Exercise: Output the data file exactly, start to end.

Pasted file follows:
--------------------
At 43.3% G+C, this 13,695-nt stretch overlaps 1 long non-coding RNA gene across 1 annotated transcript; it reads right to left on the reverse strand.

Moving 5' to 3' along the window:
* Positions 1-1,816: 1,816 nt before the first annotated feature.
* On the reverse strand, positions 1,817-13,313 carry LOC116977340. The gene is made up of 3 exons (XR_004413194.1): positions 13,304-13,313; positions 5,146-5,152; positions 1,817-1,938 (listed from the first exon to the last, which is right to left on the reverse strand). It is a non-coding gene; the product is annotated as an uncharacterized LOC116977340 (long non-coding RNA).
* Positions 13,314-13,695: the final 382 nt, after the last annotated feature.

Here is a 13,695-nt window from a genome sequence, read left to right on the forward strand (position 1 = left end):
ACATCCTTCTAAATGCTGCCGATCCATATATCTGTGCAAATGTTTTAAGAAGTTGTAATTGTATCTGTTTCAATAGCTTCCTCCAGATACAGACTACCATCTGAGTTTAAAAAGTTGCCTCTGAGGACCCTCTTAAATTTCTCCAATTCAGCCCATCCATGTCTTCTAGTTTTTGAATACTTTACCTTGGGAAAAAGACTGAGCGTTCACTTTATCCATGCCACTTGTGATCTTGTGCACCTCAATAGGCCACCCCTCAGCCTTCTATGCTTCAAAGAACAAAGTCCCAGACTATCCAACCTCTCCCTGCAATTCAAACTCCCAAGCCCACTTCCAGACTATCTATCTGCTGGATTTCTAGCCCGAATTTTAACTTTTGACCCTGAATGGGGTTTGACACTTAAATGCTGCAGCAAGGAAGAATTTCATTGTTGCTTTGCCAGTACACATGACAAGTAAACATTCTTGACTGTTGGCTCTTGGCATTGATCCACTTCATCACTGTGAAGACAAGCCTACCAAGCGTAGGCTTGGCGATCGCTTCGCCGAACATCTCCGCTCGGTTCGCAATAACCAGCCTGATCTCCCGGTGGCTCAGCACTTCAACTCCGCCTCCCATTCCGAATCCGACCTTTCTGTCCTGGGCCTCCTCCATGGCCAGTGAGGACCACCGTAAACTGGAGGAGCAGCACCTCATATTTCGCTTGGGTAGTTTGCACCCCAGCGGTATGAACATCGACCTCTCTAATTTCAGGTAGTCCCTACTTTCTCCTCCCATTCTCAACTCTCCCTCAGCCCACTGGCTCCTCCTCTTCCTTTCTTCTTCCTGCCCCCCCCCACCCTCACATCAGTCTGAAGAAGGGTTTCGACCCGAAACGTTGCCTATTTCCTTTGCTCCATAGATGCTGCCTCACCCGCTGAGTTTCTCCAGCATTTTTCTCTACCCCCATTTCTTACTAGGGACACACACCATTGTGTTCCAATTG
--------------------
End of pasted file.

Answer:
At 43.3% G+C, this 13,695-nt stretch overlaps 1 long non-coding RNA gene across 1 annotated transcript; it reads right to left on the reverse strand.

Moving 5' to 3' along the window:
* Positions 1-1,816: 1,816 nt before the first annotated feature.
* On the reverse strand, positions 1,817-13,313 carry LOC116977340. The gene is made up of 3 exons (XR_004413194.1): positions 13,304-13,313; positions 5,146-5,152; positions 1,817-1,938 (listed from the first exon to the last, which is right to left on the reverse strand). It is a non-coding gene; the product is annotated as an uncharacterized LOC116977340 (long non-coding RNA).
* Positions 13,314-13,695: the final 382 nt, after the last annotated feature.

Here is a 13,695-nt window from a genome sequence, read left to right on the forward strand (position 1 = left end):
ACATCCTTCTAAATGCTGCCGATCCATATATCTGTGCAAATGTTTTAAGAAGTTGTAATTGTATCTGTTTCAATAGCTTCCTCCAGATACAGACTACCATCTGAGTTTAAAAAGTTGCCTCTGAGGACCCTCTTAAATTTCTCCAATTCAGCCCATCCATGTCTTCTAGTTTTTGAATACTTTACCTTGGGAAAAAGACTGAGCGTTCACTTTATCCATGCCACTTGTGATCTTGTGCACCTCAATAGGCCACCCCTCAGCCTTCTATGCTTCAAAGAACAAAGTCCCAGACTATCCAACCTCTCCCTGCAATTCAAACTCCCAAGCCCACTTCCAGACTATCTATCTGCTGGATTTCTAGCCCGAATTTTAACTTTTGACCCTGAATGGGGTTTGACACTTAAATGCTGCAGCAAGGAAGAATTTCATTGTTGCTTTGCCAGTACACATGACAAGTAAACATTCTTGACTGTTGGCTCTTGGCATTGATCCACTTCATCACTGTGAAGACAAGCCTACCAAGCGTAGGCTTGGCGATCGCTTCGCCGAACATCTCCGCTCGGTTCGCAATAACCAGCCTGATCTCCCGGTGGCTCAGCACTTCAACTCCGCCTCCCATTCCGAATCCGACCTTTCTGTCCTGGGCCTCCTCCATGGCCAGTGAGGACCACCGTAAACTGGAGGAGCAGCACCTCATATTTCGCTTGGGTAGTTTGCACCCCAGCGGTATGAACATCGACCTCTCTAATTTCAGGTAGTCCCTACTTTCTCCTCCCATTCTCAACTCTCCCTCAGCCCACTGGCTCCTCCTCTTCCTTTCTTCTTCCTGCCCCCCCCCACCCTCACATCAGTCTGAAGAAGGGTTTCGACCCGAAACGTTGCCTATTTCCTTTGCTCCATAGATGCTGCCTCACCCGCTGAGTTTCTCCAGCATTTTTCTCTACCCCCATTTCTTACTAGGGACACACACCATTGTGTTCCAATTG